Cover: New organisational models of primary care to meet the future needs of the NHS

New organisational models of primary care to meet the future needs of the NHS

A brief overview of recent reports

Published Jul 21, 2015

by Teresa Bienkowska-Gibbs, Sarah King, Catherine L. Saunders, Marie-Louise Henham

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The NHS in England faces several future challenges for primary care, including an ageing population, increasing numbers of patients with multiple long-term conditions and a limited workforce. The Health Education England Primary Care Workforce Commission has set out to identify innovative models of primary care that will meet these future challenges. As part of this work, RAND Europe was commissioned to present a brief overview of reports from professional bodies and policy-focused organisations — from England and internationally — that describe new models for delivering primary care. These models include:

  • Models that introduce new roles, or change existing roles, in general practice (e.g. introducing physician associates and pharmacists into general practice, extending roles for allied health professionals and primary care nurses);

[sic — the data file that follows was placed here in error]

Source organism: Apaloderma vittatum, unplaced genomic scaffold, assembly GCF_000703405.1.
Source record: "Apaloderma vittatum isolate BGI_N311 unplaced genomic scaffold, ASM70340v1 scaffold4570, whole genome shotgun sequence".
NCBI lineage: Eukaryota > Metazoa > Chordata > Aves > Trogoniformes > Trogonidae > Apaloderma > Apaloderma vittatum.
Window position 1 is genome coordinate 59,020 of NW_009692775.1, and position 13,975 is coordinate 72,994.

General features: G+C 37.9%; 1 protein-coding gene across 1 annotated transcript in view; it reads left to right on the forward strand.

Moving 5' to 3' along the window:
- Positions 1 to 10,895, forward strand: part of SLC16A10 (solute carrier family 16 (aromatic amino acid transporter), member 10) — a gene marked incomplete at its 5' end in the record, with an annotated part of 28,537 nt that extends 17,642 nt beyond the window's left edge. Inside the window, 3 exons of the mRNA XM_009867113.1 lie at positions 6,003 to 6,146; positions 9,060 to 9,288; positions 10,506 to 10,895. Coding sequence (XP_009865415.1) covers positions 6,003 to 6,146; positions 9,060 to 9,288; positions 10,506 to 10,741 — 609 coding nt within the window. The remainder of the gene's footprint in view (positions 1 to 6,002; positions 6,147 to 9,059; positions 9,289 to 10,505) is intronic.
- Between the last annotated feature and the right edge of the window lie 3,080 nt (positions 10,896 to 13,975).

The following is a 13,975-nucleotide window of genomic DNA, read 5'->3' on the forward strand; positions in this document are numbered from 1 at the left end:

• Models of collaboration among professionals and among the primary care, secondary care and social care sectors (e.g. 'micro-teams', GPs and specialists working together and/or specialists working in the community, extended roles for community pharmacists); and
  • New organisational forms for general practice (e.g. primary care federations or networks, super-practices, regional multipractice organisations, community health organisations, polyclinics and multispecialty community providers).

In addition, we present some examples of communication/information technology used in primary care and discuss recruitment and retention challenges facing health professionals in general practice. Most reports included in this overview are descriptive, and they include recommendations regarding how new models of care could be implemented. From these reports, it was evident that there is no 'one size fits all' model for delivering primary care and that the way in which new models are implemented may be as important as the models themselves.

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The research described in this report was prepared for Health Education England Primary Care Workforce Commission and conducted by RAND Europe.

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